Reinvest In Gary Plan – Parks, Phase I Report

Parks Committee Report
Prepared by Samuel Love, committee chair
15 November 2018

TOPIC: Parks

SUMMARY OF ISSUES:

Gary has 57 city parks but not enough staff or resources to maintain the majority of them. “Dirty” “depressing” “unsafe” were frequently mentioned terms. Conditions vary from park to park, but in general basketball courts featured broken boards and rims, were surrounded by weeds, and had cracked surfaces. A frequent complaint was about the lack of open swimming pools and the dangerous conditions caused by the unused pools. Litter was common at most of the parks. Recent park renovations have yielded mixed results, some successful (Marquette Park) and some not (Reed Park was frequently criticized). In some cases residents are tending to the parks themselves. Privatization of some parks features has been considered.

NARRATIVE OF PROGRESS:

Renovation and continuing improvements have made Marquette Park more accessible and attractive. Partnerships with the Student Conservation Association have gotten trees planted in unused park areas at no cost to the department or city. Partnerships with public and private conservation groups has led to ecological improvement at Brunswick Park. Ecological value of the parks acknowledged by leadership and many park users, tho residents near parks have concerns about safety, overgrown lots, aesthetics. Partnerships with arts groups has developed slowly, but has resulted in increased offerings to summer youth service programs. A National League of Cities program, “No Child Left Inside” provides additional support towards creating greenspaces within a 10 minute walk for all residents.

KEY FINDINGS:

Respondents want parks that are safe, attractive, serve multiple uses and users, and appeal to multiple age groups.

Exercise, sports, and playgrounds were the most popular activities, but respondents also appreciated parks as a place for quiet, reflective activities, or for their ecological value.

There is a need for some ecological training for the parks maintenance crew. In the case of Reed Park, workers were unsure what was a native plant and what was a ‘weed’, resulting in an unkempt park.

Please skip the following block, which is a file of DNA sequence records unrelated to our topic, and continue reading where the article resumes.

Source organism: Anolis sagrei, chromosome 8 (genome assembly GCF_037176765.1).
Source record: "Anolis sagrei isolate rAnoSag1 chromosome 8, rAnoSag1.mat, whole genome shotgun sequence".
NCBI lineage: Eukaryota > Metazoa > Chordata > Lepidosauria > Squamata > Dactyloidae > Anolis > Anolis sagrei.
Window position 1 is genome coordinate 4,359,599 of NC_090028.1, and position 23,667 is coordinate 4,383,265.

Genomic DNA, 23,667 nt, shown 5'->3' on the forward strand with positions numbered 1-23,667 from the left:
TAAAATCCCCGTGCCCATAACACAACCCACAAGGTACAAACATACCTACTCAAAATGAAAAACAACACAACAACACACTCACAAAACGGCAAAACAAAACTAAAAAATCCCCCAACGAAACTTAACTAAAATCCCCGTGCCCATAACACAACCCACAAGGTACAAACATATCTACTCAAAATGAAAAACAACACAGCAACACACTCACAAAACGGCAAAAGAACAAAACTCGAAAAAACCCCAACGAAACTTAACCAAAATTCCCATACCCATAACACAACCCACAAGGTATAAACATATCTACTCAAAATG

Continuing partnerships with ecological groups (SCA, Shirley Heinze Land Trust, Field Museum, Ecorealm). Find areas for tree planting but take care to preserve open space for play. Engage the community in this process.

Build relationships with local artists, streamline internal communication to make it easier for artists to use parks and pavilions for workshops and programs.

The Parks Department is conducting its own surveys and planning process. They have been extremely helpful to me during the Magic City planing process. Parks leadership is active, aware, involved, and possesses innovative ideas for change.

Gary Parks Survey
Magic City Comprehensive Redevelopment Plan 2018
out of 35 respondents
How often do you visit your neighborhood park?
1. Everyday 1.6%
2. Almost everyday 1.6%
3. A few times a week 20%
4. Once a week 11.4%
5. Rarely 37.1%
6. Never 20%

If you visit your neighborhood park, how do you get there?
1. Walk 45.7%
2. Bicycle 20%
3. Bus 0%
4. Car 45.7%

What are your favorite park activities (circle all that apply)
1. Art 28.%
2. Exercising 45.7%
3. Festivals/Parties 42.8%
4. Gardening 5.7%
5. Hiking 31.4%
6. Nature 34.2%
7. Playground 57.1%
8. Relaxing/Sitting 34.2%
9. Sports/Athletics 60%
10. Swimming 48.5%

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